Dear Blogo personas,
We are not exactly back and yet not exactly gone. For one offspring, school began ridiculously early, usurping the ritual framework of summer. The Artist has not been sitting at her desk.
The sky seemed organized as the days sped along. The mother drove her car a lot. One child bounced an orange ball and tossed it up into a ring over and over again from all different angles. Another boy was concerned with wheels, steering wheels connected to combustion engines rolling over dirt.
We went home on the range to celebrate the unlikely story of this ancestor surviving a crossing of the Oregon trail in 1862 and writing in a palm-sized leather journal about it. Otherwise we wouldn't know that he had to build himself a bridge before crossing with his oxen a tributary of the Snake River. Children went fishing.
|William Smedley, DDS settled in Denver, married Mary Ellen Vickers in 1872. They had three boys and two girls "and the rest is history".|
|Photo by cousin Lori Geisecke, offspring of the old man's daughter: family cabin built around 1902.|
Here are some things we saved for you, that we saw on a walk in Estes Park:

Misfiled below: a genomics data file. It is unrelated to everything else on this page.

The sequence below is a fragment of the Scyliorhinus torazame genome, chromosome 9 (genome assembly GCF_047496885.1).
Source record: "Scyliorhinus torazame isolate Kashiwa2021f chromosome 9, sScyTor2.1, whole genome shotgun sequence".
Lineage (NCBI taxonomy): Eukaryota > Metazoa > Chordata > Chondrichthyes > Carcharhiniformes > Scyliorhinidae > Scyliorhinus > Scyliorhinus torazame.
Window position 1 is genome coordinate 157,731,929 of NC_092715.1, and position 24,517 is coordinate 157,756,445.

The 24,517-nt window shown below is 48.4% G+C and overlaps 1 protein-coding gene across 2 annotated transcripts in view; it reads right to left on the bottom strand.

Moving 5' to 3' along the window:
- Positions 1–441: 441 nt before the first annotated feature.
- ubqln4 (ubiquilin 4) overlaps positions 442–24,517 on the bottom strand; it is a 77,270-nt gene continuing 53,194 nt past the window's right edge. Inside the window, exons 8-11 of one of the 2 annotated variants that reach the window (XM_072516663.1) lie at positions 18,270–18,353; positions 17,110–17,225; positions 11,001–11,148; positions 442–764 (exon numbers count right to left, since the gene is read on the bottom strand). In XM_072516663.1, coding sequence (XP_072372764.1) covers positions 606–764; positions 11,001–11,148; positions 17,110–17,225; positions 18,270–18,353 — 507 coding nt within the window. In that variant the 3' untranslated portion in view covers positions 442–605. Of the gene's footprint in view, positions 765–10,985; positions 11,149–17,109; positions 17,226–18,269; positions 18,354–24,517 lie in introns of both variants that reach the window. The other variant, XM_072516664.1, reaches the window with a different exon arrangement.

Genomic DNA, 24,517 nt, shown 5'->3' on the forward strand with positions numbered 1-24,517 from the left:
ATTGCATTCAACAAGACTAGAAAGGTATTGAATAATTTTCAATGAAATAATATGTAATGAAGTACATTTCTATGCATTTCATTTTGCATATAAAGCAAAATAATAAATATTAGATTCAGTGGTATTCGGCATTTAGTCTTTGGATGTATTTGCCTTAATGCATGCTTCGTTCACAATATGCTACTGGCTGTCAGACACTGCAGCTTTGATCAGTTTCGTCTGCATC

Meanwhile, a poetic novella by a Japanese author made the artist see potential math problems while living in the world.
|The Housekeeper and the Professor by Yoko Ogawa being read near Kirkwood, California|
Their silhouettes can lengthen over a short sweet summer.
Curiosity landed. Our people are at once brilliant and stupid.
So that now it is almost time to compose an ode to the apple (Goodbye peaches - until we meet again). What have been the apples of your eye?
The Art Ranger wants to know. She will return to her regular post promptly the first Friday after Labor day. Yes, really.
Many of you have contributed to FAF@homelandinspiration.org over the summer and we will look forward to sorting and sharing your offerings soon.